JUSCANZ (pronounced “juice cans” — really!) is UN-speak for a collection of non-European Union states that often form a negotiating bloc at UN bodies and committees. The acronym stands for Japan, United States, Canada, Australia and New Zealand, which were the original members. Over the years, its membership was extended to Norway, Iceland, Liechtenstein, Monaco, Andorra and Switzerland.
And now, JUSCANZ can add another member to its bloc at a key UN committee: Israel.
This is a big deal for Israel and for the UN. Let me explain.
At UN committees and conferences like-minded countries often form negotiating caucuses to collectively advance their mutual interests and goals. These caucuses include the European Union, the aforementioned JUSCANZ, and the “G-77” (a collection of developing countries), among others. Negotiating caucuses are not to be confused with “regional groupings” at the UN, which are (mostly) geographically-linked countries. A set number of seats at UN bodies like the Security Council and Human Rights Council are reserved for specific regions based on the number of countries in that region. These groups are Asia, Africa, Latin America, Eastern Europe and “WEOG” (which stands for Western Europe and Others and includes the USA, Canada, Australia)
Israel is a special case at the United Nations. For most of its history it was excluded from membership to a regional group and negotiating bodies. It should be in the Asia regional group, but Arab countries in the region block it from membership for political reasons. In 2000, then-Ambassador Richard Holbrooke helped secure Israel membership to WEOG for UN bodies headquartered in New York (like the Security Council). In 2013, the Obama administration helped secure Israel membership to WEOG for UN bodies in Geneva, like the Human Rights Council. Theoretically, Israel is now capable of becoming a member of the Human Rights Council and Security Council, whereas before joining WEOG it had no pathway to membership.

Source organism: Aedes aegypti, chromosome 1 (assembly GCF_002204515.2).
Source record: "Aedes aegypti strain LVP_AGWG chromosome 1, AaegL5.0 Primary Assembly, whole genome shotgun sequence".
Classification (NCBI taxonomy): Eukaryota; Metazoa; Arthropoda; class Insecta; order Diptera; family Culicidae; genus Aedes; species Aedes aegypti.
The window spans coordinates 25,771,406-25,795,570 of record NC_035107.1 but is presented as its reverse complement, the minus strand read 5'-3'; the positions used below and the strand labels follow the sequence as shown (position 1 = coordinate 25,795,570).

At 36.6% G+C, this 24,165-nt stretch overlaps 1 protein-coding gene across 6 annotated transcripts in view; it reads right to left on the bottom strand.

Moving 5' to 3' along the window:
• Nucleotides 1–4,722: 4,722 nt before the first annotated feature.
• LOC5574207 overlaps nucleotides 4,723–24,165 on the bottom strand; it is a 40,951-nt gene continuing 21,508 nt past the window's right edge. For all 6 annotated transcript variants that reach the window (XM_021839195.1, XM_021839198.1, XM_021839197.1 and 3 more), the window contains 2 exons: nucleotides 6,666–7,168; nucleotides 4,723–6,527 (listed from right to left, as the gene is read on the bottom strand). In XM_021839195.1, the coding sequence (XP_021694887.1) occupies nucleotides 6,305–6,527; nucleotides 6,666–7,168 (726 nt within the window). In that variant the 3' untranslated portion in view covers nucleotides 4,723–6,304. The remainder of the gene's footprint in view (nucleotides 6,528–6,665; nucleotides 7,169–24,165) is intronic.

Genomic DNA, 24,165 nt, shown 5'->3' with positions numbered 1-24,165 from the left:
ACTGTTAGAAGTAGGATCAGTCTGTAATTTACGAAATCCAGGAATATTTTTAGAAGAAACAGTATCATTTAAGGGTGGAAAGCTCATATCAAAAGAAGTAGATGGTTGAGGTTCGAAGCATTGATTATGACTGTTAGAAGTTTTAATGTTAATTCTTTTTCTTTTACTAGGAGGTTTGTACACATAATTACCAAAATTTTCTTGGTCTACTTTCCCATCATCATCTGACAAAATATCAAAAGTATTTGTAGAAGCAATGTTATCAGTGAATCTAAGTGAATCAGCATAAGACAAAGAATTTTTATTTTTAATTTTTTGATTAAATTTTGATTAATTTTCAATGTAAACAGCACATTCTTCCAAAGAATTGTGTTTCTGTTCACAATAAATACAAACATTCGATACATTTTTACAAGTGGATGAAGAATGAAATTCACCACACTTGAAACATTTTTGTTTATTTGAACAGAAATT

Israel has also historically been excluded from joining the informal negotiating blocs, which undermined its ability to contribute to deliberations in various UN committees. This began to change in 2009 when the Obama administration convinced other members of JUSCANZ to let Israel join the bloc. (This leaked memo offers insight into how the Obama administration pressed the last holdout–New Zealand–into letting Israel join). But being a member of JUSCANZ at one committee does not automatically make a country a member of JUSCANZ for another committee. So although Israel joined JUSCANZ for the first time in Geneva for the Human Rights Council in 2010 it was not until today that Israel finally joined JUSCANZ in all relevant UN Committees in New York and Geneva.
This is a big deal for Israel and the UN. Membership to JUSCANZ helps Israel advance its national interests as part of a negotiating bloc of like-minded countries, which is a privilege that every other UN member state enjoys. For the UN, this is significant because it undermines the perception that the UN is systematically anti-Israel. To be sure, many countries around the world use UN forums to air their grievances and concerns about Israel’s occupation of the Palestinian territories. But the clear trajectory is toward a UN system that is becoming more welcoming of Israel to its formal bodies and informal negotiating blocs.